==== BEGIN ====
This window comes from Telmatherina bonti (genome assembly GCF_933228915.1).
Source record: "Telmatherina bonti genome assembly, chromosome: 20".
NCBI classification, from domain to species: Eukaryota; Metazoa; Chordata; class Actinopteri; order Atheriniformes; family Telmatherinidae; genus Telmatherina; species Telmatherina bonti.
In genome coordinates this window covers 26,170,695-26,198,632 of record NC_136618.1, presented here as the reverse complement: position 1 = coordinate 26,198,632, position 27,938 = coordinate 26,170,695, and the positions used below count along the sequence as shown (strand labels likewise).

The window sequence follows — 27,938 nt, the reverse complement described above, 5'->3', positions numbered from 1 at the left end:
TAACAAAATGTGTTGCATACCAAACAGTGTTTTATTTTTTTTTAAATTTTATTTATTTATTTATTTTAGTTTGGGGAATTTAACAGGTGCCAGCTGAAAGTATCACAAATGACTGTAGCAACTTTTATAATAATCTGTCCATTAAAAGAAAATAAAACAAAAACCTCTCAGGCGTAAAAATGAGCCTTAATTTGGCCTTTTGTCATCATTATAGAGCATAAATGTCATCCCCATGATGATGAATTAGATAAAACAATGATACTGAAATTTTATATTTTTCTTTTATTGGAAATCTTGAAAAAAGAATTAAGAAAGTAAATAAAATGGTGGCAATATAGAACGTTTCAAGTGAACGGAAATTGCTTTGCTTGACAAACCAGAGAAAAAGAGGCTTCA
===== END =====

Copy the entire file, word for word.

This window comes from Telmatherina bonti (genome assembly GCF_933228915.1).
Source record: "Telmatherina bonti genome assembly, chromosome: 20".
NCBI classification, from domain to species: Eukaryota; Metazoa; Chordata; class Actinopteri; order Atheriniformes; family Telmatherinidae; genus Telmatherina; species Telmatherina bonti.
In genome coordinates this window covers 26,170,695-26,198,632 of record NC_136618.1, presented here as the reverse complement: position 1 = coordinate 26,198,632, position 27,938 = coordinate 26,170,695, and the positions used below count along the sequence as shown (strand labels likewise).

The window sequence follows — 27,938 nt, the reverse complement described above, 5'->3', positions numbered from 1 at the left end:
TAACAAAATGTGTTGCATACCAAACAGTGTTTTATTTTTTTTTAAATTTTATTTATTTATTTATTTTAGTTTGGGGAATTTAACAGGTGCCAGCTGAAAGTATCACAAATGACTGTAGCAACTTTTATAATAATCTGTCCATTAAAAGAAAATAAAACAAAAACCTCTCAGGCGTAAAAATGAGCCTTAATTTGGCCTTTTGTCATCATTATAGAGCATAAATGTCATCCCCATGATGATGAATTAGATAAAACAATGATACTGAAATTTTATATTTTTCTTTTATTGGAAATCTTGAAAAAAGAATTAAGAAAGTAAATAAAATGGTGGCAATATAGAACGTTTCAAGTGAACGGAAATTGCTTTGCTTGACAAACCAGAGAAAAAGAGGCTTCA